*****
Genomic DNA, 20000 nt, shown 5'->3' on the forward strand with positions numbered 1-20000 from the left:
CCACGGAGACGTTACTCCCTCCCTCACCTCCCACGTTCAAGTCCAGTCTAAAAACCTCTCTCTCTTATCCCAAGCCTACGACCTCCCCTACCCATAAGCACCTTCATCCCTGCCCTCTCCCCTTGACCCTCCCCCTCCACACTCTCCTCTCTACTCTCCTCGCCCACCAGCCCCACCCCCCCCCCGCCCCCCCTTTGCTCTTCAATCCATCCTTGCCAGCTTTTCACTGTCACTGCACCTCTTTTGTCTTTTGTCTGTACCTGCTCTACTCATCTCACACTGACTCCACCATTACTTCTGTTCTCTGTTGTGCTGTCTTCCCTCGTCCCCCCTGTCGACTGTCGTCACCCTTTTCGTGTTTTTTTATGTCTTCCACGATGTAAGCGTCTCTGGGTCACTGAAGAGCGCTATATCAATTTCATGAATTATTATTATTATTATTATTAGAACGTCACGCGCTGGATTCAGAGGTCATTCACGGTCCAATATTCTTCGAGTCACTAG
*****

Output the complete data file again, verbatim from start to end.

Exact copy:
Genomic DNA, 20000 nt, shown 5'->3' on the forward strand with positions numbered 1-20000 from the left:
CCACGGAGACGTTACTCCCTCCCTCACCTCCCACGTTCAAGTCCAGTCTAAAAACCTCTCTCTCTTATCCCAAGCCTACGACCTCCCCTACCCATAAGCACCTTCATCCCTGCCCTCTCCCCTTGACCCTCCCCCTCCACACTCTCCTCTCTACTCTCCTCGCCCACCAGCCCCACCCCCCCCCCGCCCCCCCTTTGCTCTTCAATCCATCCTTGCCAGCTTTTCACTGTCACTGCACCTCTTTTGTCTTTTGTCTGTACCTGCTCTACTCATCTCACACTGACTCCACCATTACTTCTGTTCTCTGTTGTGCTGTCTTCCCTCGTCCCCCCTGTCGACTGTCGTCACCCTTTTCGTGTTTTTTTATGTCTTCCACGATGTAAGCGTCTCTGGGTCACTGAAGAGCGCTATATCAATTTCATGAATTATTATTATTATTATTATTAGAACGTCACGCGCTGGATTCAGAGGTCATTCACGGTCCAATATTCTTCGAGTCACTAG